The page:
Congress Not Bound to Fund Future Border Security Promises

Members of Congress who promise that money will be spent on efforts to secure the border conveniently withhold the fact that one Congress cannot bind a future Congress to appropriate funds mandated by already established laws. Such a practice is known as legislative entrenchment and courts have long upheld this position. If a future Congress does not want to appropriate funds to hire more border agents or build 700 miles of fencing, those lawmakers can opt not to appropriate funds for the effort.

Advocates of the Senate’s immigration bill point to different provisions in the bill that would ensure border security through the proposed Corker- Hoeven amendment. They claim $40 billion over ten years will be mandated to be spent on 700 miles of border fencing, 20,000 additional border agents, and an immigrant worker E-verify system among other measures.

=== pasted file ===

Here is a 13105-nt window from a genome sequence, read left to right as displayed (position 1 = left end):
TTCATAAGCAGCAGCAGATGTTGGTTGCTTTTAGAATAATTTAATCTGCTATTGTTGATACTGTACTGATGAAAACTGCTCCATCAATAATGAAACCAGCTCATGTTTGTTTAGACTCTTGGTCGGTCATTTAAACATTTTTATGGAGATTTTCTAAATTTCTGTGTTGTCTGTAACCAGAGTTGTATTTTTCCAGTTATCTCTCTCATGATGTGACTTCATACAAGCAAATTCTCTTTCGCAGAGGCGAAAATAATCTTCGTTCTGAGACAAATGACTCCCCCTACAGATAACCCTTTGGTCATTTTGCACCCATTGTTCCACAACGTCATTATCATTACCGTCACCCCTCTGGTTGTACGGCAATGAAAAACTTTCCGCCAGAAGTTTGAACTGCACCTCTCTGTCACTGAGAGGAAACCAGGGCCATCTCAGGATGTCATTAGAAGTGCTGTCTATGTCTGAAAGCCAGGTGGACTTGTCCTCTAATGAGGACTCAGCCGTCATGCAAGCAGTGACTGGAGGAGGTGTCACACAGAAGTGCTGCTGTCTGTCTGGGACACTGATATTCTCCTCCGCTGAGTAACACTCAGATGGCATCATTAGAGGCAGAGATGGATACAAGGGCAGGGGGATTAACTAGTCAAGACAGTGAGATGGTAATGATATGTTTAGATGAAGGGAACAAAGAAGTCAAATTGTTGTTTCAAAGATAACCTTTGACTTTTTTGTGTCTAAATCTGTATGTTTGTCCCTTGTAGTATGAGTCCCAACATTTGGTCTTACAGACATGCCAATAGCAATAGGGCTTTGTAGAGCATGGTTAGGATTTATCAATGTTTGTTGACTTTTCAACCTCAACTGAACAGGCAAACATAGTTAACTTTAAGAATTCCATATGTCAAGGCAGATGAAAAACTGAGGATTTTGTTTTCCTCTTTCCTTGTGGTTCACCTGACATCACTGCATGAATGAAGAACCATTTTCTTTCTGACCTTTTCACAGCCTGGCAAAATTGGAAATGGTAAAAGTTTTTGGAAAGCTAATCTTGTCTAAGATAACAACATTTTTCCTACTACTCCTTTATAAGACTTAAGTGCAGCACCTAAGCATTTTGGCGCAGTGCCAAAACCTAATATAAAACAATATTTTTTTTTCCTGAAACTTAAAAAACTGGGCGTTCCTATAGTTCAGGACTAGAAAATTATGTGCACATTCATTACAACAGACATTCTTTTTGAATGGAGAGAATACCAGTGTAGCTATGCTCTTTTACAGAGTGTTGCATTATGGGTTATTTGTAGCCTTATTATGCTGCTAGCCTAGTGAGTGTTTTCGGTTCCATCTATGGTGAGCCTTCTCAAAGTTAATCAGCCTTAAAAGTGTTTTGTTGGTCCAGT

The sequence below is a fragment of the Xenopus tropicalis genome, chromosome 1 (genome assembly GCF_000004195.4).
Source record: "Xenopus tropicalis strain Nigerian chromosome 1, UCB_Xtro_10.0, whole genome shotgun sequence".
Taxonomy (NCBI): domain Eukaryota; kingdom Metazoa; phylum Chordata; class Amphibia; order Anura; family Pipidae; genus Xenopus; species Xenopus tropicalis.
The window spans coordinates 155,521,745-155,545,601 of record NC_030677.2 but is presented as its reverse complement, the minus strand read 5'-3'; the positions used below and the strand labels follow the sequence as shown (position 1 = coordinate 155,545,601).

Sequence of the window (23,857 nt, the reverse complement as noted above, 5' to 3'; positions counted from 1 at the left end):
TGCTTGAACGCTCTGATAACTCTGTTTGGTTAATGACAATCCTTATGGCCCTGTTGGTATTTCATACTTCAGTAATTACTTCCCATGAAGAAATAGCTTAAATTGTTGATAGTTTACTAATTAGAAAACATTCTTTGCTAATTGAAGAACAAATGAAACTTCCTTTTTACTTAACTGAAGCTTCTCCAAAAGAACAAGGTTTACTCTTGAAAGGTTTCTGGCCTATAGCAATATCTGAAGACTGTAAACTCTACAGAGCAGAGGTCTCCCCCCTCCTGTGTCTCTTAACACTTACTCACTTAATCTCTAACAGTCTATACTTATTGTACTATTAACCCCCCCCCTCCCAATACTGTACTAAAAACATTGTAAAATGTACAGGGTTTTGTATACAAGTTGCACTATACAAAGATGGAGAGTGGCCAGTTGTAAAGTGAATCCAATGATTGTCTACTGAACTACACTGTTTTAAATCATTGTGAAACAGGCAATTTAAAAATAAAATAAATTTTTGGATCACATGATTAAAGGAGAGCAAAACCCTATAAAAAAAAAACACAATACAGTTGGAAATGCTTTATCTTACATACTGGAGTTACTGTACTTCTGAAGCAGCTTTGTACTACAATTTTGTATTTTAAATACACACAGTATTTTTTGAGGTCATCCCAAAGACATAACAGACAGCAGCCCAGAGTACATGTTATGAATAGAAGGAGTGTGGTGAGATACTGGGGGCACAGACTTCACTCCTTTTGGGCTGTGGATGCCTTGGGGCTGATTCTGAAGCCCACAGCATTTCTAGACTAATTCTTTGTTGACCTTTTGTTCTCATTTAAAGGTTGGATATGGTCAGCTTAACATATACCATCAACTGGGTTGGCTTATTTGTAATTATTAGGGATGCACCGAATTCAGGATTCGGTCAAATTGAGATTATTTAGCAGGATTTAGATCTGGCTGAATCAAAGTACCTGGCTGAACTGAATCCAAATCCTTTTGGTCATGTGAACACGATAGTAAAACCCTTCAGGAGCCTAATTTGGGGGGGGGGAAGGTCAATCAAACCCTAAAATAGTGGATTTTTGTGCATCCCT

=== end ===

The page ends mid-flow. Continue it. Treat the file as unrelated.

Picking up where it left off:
This issue is playing out with the new health care law. The House of Representatives hold the purse strings to financing any program with tax payer dollars and that is why there are repeated congressional threats to de-fund Obamacare.

The House majority has changed parties three times, while party control in the Senate has flipped seven times since the American people heard congressional promises from the 1986 amnesty law, 1996 Illegal Immigration Reform law, and the 2006 Secure Fence Act.

Senator Jeff Sessions (R-AL) has pointed out that while current immigration bill supporters tout that 20,000 additional border agents will be mandated by the Corker-Hoeven amendment, these agents will not be hired by DHS until 2017. Like so many instances before, the 115th Congress could decide that hiring more border security agents is unnecessary on the list of appropriation considerations.  


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